To discuss the problem of offenders affected with fetal alcohol syndrome and justice system’s approach towards it, a meeting will be held between Justice Minister Rob Nicholson and his provincial counterparts this week.
Read more

Irish Times (Ireland) - Is alcohol too cheap?
WHILE THE PRICE of everything else was rising at sometimes frightening speeds during the boom years, the cost of alcohol, one thing that might be considered fairly integral to Irish society was falling dramatically.
Read more

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Consumer Reports Insights: The pros and cons of drinking

People often justify their evening nightcap by pointing to alcohol's ability to protect the heart. But alcohol harms far more people than it helps. That's especially true for men, since they tend to drink more than women and are more likely to binge-drink.

The health benefits of alcohol come from moderate drinking, and most of the risks come from excessive consumption. So you may be tempted to say, "Alcohol may be bad for the population overall, but it's okay for me." 

While that may be generally true, there are exceptions.
Even moderate drinking can contribute to certain cancers, for example, so the risks may outweigh the benefits for people at high risk of those malignancies. And moderate drinking can cause more harm that good if it leads to excessive consumption. > >  > >

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The European Alcohol and Health Forum - First Monitoring Progress Report

The European Alcohol and Health Forum was launched in June 2007 following the adoption by the European Commission in October 2006 of the EU strategy to reduce alcohol-related harm.

It began as a stakeholder platform of 50 founding members from production and sales organisations, media and advertising organisations, NGOs that work to limit alcohol-related harm, research organisations, professional bodies and others. 

Membership of the Forum is voluntary and members are expected to commit formally and publicly to concrete actions to reduce alcohol-related harm. 

These concrete actions are referred to as 'commitments'. Each commitment must be put in writing in a standardised commitment form, which also includes monitoring information. 

Such information includes details of the objectives of the commitments, resources allocated to them and outputs produced, as well as dissemination of the results of the commitments alongside other information. 

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The affordability of alcoholic beverages in the European Union

Alcohol has historically been consumed in an unproblematic way by many people across the European Union (EU). However, a significant proportion of alcohol consumption is problematic and generates harms for individuals and societies.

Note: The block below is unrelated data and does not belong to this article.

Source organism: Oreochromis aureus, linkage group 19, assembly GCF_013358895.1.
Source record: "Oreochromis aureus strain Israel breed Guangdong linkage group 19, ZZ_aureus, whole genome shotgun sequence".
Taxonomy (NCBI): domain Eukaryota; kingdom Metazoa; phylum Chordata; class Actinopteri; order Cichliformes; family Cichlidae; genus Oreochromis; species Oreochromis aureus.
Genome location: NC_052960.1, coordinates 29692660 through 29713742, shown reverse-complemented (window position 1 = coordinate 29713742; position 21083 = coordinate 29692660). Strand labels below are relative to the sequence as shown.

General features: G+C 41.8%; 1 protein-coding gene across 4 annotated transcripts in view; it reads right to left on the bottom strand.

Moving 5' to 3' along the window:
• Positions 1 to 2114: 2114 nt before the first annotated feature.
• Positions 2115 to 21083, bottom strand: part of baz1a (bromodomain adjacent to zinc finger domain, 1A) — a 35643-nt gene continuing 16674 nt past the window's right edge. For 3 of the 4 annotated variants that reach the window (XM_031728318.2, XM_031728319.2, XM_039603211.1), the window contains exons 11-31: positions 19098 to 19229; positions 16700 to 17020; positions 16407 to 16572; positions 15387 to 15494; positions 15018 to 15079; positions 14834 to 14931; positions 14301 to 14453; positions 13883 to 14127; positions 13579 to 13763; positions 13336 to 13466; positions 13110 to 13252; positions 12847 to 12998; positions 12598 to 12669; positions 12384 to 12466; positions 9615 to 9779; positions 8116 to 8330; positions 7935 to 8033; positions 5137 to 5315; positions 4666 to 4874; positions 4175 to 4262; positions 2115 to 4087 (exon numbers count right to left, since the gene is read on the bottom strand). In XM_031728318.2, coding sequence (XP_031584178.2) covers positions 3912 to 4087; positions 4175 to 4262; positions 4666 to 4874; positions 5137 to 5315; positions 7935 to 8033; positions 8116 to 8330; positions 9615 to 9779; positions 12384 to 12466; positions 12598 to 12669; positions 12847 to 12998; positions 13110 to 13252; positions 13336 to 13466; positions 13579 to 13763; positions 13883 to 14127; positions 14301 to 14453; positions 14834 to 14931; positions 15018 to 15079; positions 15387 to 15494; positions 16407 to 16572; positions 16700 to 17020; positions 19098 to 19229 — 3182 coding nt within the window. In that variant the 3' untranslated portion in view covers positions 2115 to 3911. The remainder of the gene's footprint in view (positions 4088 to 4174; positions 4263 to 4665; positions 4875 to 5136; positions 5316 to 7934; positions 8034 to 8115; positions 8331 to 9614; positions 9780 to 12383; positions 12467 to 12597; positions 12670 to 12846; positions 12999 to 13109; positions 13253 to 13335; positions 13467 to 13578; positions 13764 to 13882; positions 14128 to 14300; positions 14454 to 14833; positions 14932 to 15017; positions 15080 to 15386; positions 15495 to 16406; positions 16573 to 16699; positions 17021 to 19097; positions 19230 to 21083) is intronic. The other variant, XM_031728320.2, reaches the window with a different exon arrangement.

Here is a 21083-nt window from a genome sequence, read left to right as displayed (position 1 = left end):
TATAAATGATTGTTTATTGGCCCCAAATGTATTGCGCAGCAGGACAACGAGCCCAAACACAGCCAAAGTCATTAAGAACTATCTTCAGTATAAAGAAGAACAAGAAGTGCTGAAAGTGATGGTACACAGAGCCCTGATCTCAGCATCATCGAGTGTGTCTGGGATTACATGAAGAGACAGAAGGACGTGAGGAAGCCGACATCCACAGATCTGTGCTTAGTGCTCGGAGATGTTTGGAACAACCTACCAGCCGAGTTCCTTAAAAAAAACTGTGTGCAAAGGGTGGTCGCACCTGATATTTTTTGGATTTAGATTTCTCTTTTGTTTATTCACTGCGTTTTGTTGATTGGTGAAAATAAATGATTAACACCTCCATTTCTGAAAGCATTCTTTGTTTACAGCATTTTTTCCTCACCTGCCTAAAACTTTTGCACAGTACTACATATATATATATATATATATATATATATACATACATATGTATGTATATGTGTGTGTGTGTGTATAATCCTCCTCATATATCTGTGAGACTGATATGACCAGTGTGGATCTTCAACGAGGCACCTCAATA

Europe has the highest proportion of drinkers and the highest levels of alcohol consumption per population in the world. The high levels of alcohol consumption recorded in the EU have been linked to a number of public health and other problems, including violence and crime, diseases such as liver cirrhosis, lost productivity and absenteeism, family breakdown and accidental deaths. 

In spite of extensive evidence that raising alcohol prices reduces consumption on a societal level, the trend is that the real price of alcoholic beverages and the real value of alcohol taxation are decreasing across the EU. 

Against this background, the European Commission asked RAND Europe to conduct a study of the affordability of alcoholic beverages across the EU, and of the potential impacts of affordability on harmful use of alcohol. 

Specifically, the study is intended to provide evidence on whether alcohol affordability could be a useful policy lever to public authorities seeking to reduce harmful alcohol consumption in Europe. 

In order to do this, the study: 1) examines the link between the affordability of alcoholic beverages, alcohol consumption and alcohol-related harms; 2) examines the impact of cross-border tax-driven or competition-driven price differentials; and 3) investigates the policy levers that can influence the affordability of alcohol, by providing an overview of current alcohol pricing policies in place across the EU. 

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Risky single-occasion drinking: bingeing is not bingeing

To review the concept of binge drinking as a measure of risky single occasion drinking (RSOD), to illustrate its differential impact on selected health outcomes and to identify research gaps.
Narrative literature review with focus on conceptual and methodological differences, trajectories of RSOD and effects of RSOD on fetal outcomes, coronary heart disease (CHD) and injuries.
Effects ascribed commonly to RSOD may often be the effects of an undifferentiated mixture of risky single occasions and regular heavy volume drinking, constituted by frequent, successive RSOD. This leads to the problem that additional risks due to RSOD are mis-specified and remain unidentified or underestimated in some cases, such as for injuries or CHD, but are probably overstated for some chronic consequences or for effects of maternal drinking on newborns.
A stronger focus should be placed upon methods that can differentiate the effects of RSOD from those due to frequent occasions of heavy drinking that result in heavy volume drinking.

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Prenatal Alcohol Exposure and Risk of Birth Defects